What was your 2017 Game of the Year? – QotM January 2018


2017 has officially come to a close. Last month, we took a look at games we were excited to play in the new year, but this month I want to stop and take a look back at the year that was 2017. My question for everyone this month is…

What was your 2017 Game of the Year?

Be sure to let us know your answers in the comments here, on Facebook, or Twitter!

Jake Sapir, Editor

The Legend of Zelda: Breath of the Wild is not only my favorite game of 2017, it’s one of my favorite videogames ever. It starts with one of the most open worlds in videogame history: once you gather the basic tools you’ll need in a brief (but still wide open) introductory area, the entire game world is open to you. You can even go straight for the final boss if you really want to. The varied climates and landscapes make this dilapidated version of Hyrule feel like a real world. But this isn’t just any open world game; this is a Zelda game. And with that pedigree comes a charm and level of polish to bring life to this world. The characters and story add a ton of emotion to the proceedings without being too dense. And of course, the puzzles and combat are as impressive as ever. Suffice to say, in my time writing for this site, Breath of the Wild is the first game I’ve rated 10 out of 10.

You can check out Jake’s review of Breath of the Wild HERE.

Alex Southgate, Author

This is a tough one because there have been so many brilliant games this last year. I’m actually going to go for a title that wouldn’t be coming from a genre that’s normally me. My favourite game of the year goes to AER: Memories of Old. Initially I would have put this title into the same pen as games like Firewatch, and although I like the concept, I usually want a bit more action than they offer. The thing about AER, though, is that the story is just so fascinating and the exploration so intriguing that it’s beating virtually anything else that I played in 2017. If you want to play something truly beautiful and immersive you have to give this game a go … plus you can turn into a bird … nuff said in my opinion. If you want a bit more info you can also check out my review; spoiler alert, I gave it a ten, obviously.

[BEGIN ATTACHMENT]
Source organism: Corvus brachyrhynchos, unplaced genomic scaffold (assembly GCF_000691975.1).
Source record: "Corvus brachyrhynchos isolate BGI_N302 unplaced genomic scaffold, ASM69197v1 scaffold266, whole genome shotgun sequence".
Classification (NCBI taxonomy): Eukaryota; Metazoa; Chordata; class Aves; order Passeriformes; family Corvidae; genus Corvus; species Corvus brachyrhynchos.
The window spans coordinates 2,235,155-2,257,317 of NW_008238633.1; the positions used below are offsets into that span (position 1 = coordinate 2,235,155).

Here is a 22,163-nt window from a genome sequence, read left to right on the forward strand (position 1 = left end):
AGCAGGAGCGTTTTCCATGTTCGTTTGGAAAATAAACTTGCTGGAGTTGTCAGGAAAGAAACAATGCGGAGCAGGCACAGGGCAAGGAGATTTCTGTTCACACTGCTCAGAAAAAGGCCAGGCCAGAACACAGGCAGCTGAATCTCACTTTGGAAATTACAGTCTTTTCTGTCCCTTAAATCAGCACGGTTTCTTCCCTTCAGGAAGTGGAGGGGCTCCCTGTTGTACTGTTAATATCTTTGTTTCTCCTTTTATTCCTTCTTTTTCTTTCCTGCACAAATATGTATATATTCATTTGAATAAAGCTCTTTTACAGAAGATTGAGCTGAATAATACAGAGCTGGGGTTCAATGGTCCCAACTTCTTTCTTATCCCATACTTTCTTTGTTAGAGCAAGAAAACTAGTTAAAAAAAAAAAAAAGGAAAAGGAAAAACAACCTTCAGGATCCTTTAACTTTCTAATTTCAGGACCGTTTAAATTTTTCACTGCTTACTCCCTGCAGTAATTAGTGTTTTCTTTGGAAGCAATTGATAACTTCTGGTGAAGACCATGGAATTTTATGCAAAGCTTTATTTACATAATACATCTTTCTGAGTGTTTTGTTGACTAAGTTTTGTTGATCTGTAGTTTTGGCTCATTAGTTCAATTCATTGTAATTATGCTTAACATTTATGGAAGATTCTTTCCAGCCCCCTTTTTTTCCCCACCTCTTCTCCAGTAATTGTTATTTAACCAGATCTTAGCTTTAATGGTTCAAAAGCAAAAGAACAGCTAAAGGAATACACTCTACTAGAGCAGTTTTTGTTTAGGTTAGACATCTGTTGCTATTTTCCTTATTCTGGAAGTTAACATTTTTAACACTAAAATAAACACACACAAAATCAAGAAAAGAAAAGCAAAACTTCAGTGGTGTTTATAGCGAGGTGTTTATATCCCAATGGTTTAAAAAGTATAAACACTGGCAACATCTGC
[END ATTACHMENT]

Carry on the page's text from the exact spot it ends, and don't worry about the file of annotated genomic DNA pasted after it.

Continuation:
That review is HERE.

Monique Sheldrake, Senior Author

My favourite game of 2017, without a doubt, was Yakuza 0. While the release of Persona 5 necessitated leave from work and regular 3am sessions, Yakuza 0 undoubtedly had the better story, was more open for exploration, and while graphics aren’t the most important thing, the facial motion capture was second to none. I’ve never played a game that’s so uniquely enthralling, where it can be so achingly serious and so side-splittingly funny within the space of a few minutes.

Special mention goes to Hollow Knight, which released in early 2017 but I didn’t play or finish until early 2018. It’s undoubtedly the best indie game of 2017.

Garrett Mefford reviewed Yakuza 0 HERE.

Allee McIntyre, Author

I’m going to put my two cents in and say Horizon: Zero Dawn.

It’s exactly what fans of open-world games needed. It truly rejuvenated the atmosphere of exploring within a digital world while also adding a new sensation to the“post-apocalyptic” genre. It’s not your normal zombie or sci-fi type of game. It’s a beautiful mix of survival, new & old age technology, and a crumbled society. It adds the perfect amount of both action and serenity, where you can enjoy a day of strolling through the plains or woods while collecting basic natural elements such as branches, rocks, etc. but you are also brought to the reality that there is more unnatural objects in this world than meets the eye. Plus the storyline is phenomenal; it’s a game that makes you want to search every nook and cranny to make sure you have uncovered every detail to get a sense of the history and story Horizon provides.

Garrett Holton, Author

Heh. Well, I was going to give a good explanation behind my choice which is also Horizon Zero Dawn, but I think Allee said all that needs to be said! Hit the nail right on the head there. One of the greatest and most innovative reinventions of the open-world genre. I go into more detail in my review of the DLC.

Topped off with some amazing story-telling, this game makes its case to be the best game of the year.

That review of the DLC is HERE.

Derek Danielewski, Author

Fortnite. It’s one of those ‘Instant Classic’ games that allows even the most casual gamer to have some fun. Case in point – my wife is not a gamer. She plays Candy Crush or whichever replica of the week is around. But she watched me play, have a lot of fun and decided it looks fun for her. She quickly picked up the controls and is enjoying the odd game.

That said, it’s not just for casual gamers. There are lots of challenges and every match plays out differently with a mix of strategies and innovations from other players all the time. Add in the daily challenges you’re given by the developers and new weapons and game modes on a regular basis and you have an evolving ecosystem to play with.

You can read Derek’s Fortnite review HERE.

Garett Mefford, Author